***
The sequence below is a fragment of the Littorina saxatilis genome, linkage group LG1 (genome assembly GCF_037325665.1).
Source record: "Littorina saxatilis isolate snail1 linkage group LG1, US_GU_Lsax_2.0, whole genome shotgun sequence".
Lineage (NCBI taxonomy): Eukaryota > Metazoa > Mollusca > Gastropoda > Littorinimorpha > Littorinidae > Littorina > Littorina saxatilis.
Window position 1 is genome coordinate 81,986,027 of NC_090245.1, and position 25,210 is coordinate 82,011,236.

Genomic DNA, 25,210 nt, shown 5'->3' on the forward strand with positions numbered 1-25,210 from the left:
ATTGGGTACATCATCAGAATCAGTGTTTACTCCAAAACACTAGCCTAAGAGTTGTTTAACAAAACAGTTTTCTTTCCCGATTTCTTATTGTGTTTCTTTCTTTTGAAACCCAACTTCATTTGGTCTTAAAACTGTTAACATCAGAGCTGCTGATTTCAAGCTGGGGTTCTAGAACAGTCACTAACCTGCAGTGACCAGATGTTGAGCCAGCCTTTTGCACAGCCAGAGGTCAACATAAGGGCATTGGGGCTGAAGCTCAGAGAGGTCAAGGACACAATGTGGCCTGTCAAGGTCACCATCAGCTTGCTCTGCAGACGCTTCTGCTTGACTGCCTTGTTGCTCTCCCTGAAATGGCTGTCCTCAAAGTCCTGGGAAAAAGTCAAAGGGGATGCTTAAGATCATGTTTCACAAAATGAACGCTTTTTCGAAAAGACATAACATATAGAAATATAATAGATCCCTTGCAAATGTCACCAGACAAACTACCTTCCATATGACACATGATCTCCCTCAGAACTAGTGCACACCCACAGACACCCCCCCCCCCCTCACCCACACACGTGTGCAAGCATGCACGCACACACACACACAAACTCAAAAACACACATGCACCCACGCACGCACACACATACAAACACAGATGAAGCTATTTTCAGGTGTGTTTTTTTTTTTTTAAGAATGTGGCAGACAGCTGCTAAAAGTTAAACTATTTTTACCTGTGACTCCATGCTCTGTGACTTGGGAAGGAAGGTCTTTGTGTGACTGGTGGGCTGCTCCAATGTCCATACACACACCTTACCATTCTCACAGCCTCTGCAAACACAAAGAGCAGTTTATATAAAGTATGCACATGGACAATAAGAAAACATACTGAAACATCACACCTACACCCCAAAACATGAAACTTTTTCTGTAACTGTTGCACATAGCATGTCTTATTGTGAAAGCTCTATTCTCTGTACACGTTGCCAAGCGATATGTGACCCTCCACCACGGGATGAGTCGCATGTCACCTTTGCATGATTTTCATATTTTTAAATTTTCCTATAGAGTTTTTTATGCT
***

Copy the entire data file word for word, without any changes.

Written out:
The sequence below is a fragment of the Littorina saxatilis genome, linkage group LG1 (genome assembly GCF_037325665.1).
Source record: "Littorina saxatilis isolate snail1 linkage group LG1, US_GU_Lsax_2.0, whole genome shotgun sequence".
Lineage (NCBI taxonomy): Eukaryota > Metazoa > Mollusca > Gastropoda > Littorinimorpha > Littorinidae > Littorina > Littorina saxatilis.
Window position 1 is genome coordinate 81,986,027 of NC_090245.1, and position 25,210 is coordinate 82,011,236.

Genomic DNA, 25,210 nt, shown 5'->3' on the forward strand with positions numbered 1-25,210 from the left:
ATTGGGTACATCATCAGAATCAGTGTTTACTCCAAAACACTAGCCTAAGAGTTGTTTAACAAAACAGTTTTCTTTCCCGATTTCTTATTGTGTTTCTTTCTTTTGAAACCCAACTTCATTTGGTCTTAAAACTGTTAACATCAGAGCTGCTGATTTCAAGCTGGGGTTCTAGAACAGTCACTAACCTGCAGTGACCAGATGTTGAGCCAGCCTTTTGCACAGCCAGAGGTCAACATAAGGGCATTGGGGCTGAAGCTCAGAGAGGTCAAGGACACAATGTGGCCTGTCAAGGTCACCATCAGCTTGCTCTGCAGACGCTTCTGCTTGACTGCCTTGTTGCTCTCCCTGAAATGGCTGTCCTCAAAGTCCTGGGAAAAAGTCAAAGGGGATGCTTAAGATCATGTTTCACAAAATGAACGCTTTTTCGAAAAGACATAACATATAGAAATATAATAGATCCCTTGCAAATGTCACCAGACAAACTACCTTCCATATGACACATGATCTCCCTCAGAACTAGTGCACACCCACAGACACCCCCCCCCCCCTCACCCACACACGTGTGCAAGCATGCACGCACACACACACACAAACTCAAAAACACACATGCACCCACGCACGCACACACATACAAACACAGATGAAGCTATTTTCAGGTGTGTTTTTTTTTTTTTAAGAATGTGGCAGACAGCTGCTAAAAGTTAAACTATTTTTACCTGTGACTCCATGCTCTGTGACTTGGGAAGGAAGGTCTTTGTGTGACTGGTGGGCTGCTCCAATGTCCATACACACACCTTACCATTCTCACAGCCTCTGCAAACACAAAGAGCAGTTTATATAAAGTATGCACATGGACAATAAGAAAACATACTGAAACATCACACCTACACCCCAAAACATGAAACTTTTTCTGTAACTGTTGCACATAGCATGTCTTATTGTGAAAGCTCTATTCTCTGTACACGTTGCCAAGCGATATGTGACCCTCCACCACGGGATGAGTCGCATGTCACCTTTGCATGATTTTCATATTTTTAAATTTTCCTATAGAGTTTTTTATGCT